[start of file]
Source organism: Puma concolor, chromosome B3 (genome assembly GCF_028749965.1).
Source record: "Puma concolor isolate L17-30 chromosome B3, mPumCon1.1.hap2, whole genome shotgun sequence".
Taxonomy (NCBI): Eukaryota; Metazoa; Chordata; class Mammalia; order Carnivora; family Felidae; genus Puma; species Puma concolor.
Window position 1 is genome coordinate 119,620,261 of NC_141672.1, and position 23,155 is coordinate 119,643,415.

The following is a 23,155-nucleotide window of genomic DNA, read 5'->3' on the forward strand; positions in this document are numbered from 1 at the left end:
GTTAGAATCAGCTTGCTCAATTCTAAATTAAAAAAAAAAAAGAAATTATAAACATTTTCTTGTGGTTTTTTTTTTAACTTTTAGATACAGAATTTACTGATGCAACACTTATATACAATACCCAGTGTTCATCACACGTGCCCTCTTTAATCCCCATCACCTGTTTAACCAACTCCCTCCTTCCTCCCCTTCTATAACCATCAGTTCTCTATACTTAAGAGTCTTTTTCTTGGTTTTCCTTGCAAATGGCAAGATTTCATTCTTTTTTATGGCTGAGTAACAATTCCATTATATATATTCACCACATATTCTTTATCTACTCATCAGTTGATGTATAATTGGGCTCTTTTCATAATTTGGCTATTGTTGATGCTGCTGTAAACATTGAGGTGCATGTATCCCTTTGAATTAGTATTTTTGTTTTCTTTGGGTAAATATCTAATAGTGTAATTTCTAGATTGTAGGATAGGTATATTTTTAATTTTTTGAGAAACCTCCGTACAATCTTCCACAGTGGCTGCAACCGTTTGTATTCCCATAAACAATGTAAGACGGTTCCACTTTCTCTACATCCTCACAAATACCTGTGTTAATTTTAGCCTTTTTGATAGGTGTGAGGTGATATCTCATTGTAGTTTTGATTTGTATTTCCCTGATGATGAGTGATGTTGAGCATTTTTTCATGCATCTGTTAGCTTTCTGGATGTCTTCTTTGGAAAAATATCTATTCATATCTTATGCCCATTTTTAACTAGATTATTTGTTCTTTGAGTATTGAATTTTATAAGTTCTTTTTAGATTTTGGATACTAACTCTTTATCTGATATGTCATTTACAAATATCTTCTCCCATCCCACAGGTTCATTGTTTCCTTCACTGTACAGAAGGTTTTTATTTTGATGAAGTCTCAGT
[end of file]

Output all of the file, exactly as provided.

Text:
Source organism: Puma concolor, chromosome B3 (genome assembly GCF_028749965.1).
Source record: "Puma concolor isolate L17-30 chromosome B3, mPumCon1.1.hap2, whole genome shotgun sequence".
Taxonomy (NCBI): Eukaryota; Metazoa; Chordata; class Mammalia; order Carnivora; family Felidae; genus Puma; species Puma concolor.
Window position 1 is genome coordinate 119,620,261 of NC_141672.1, and position 23,155 is coordinate 119,643,415.

The following is a 23,155-nucleotide window of genomic DNA, read 5'->3' on the forward strand; positions in this document are numbered from 1 at the left end:
GTTAGAATCAGCTTGCTCAATTCTAAATTAAAAAAAAAAAAGAAATTATAAACATTTTCTTGTGGTTTTTTTTTTAACTTTTAGATACAGAATTTACTGATGCAACACTTATATACAATACCCAGTGTTCATCACACGTGCCCTCTTTAATCCCCATCACCTGTTTAACCAACTCCCTCCTTCCTCCCCTTCTATAACCATCAGTTCTCTATACTTAAGAGTCTTTTTCTTGGTTTTCCTTGCAAATGGCAAGATTTCATTCTTTTTTATGGCTGAGTAACAATTCCATTATATATATTCACCACATATTCTTTATCTACTCATCAGTTGATGTATAATTGGGCTCTTTTCATAATTTGGCTATTGTTGATGCTGCTGTAAACATTGAGGTGCATGTATCCCTTTGAATTAGTATTTTTGTTTTCTTTGGGTAAATATCTAATAGTGTAATTTCTAGATTGTAGGATAGGTATATTTTTAATTTTTTGAGAAACCTCCGTACAATCTTCCACAGTGGCTGCAACCGTTTGTATTCCCATAAACAATGTAAGACGGTTCCACTTTCTCTACATCCTCACAAATACCTGTGTTAATTTTAGCCTTTTTGATAGGTGTGAGGTGATATCTCATTGTAGTTTTGATTTGTATTTCCCTGATGATGAGTGATGTTGAGCATTTTTTCATGCATCTGTTAGCTTTCTGGATGTCTTCTTTGGAAAAATATCTATTCATATCTTATGCCCATTTTTAACTAGATTATTTGTTCTTTGAGTATTGAATTTTATAAGTTCTTTTTAGATTTTGGATACTAACTCTTTATCTGATATGTCATTTACAAATATCTTCTCCCATCCCACAGGTTCATTGTTTCCTTCACTGTACAGAAGGTTTTTATTTTGATGAAGTCTCAGT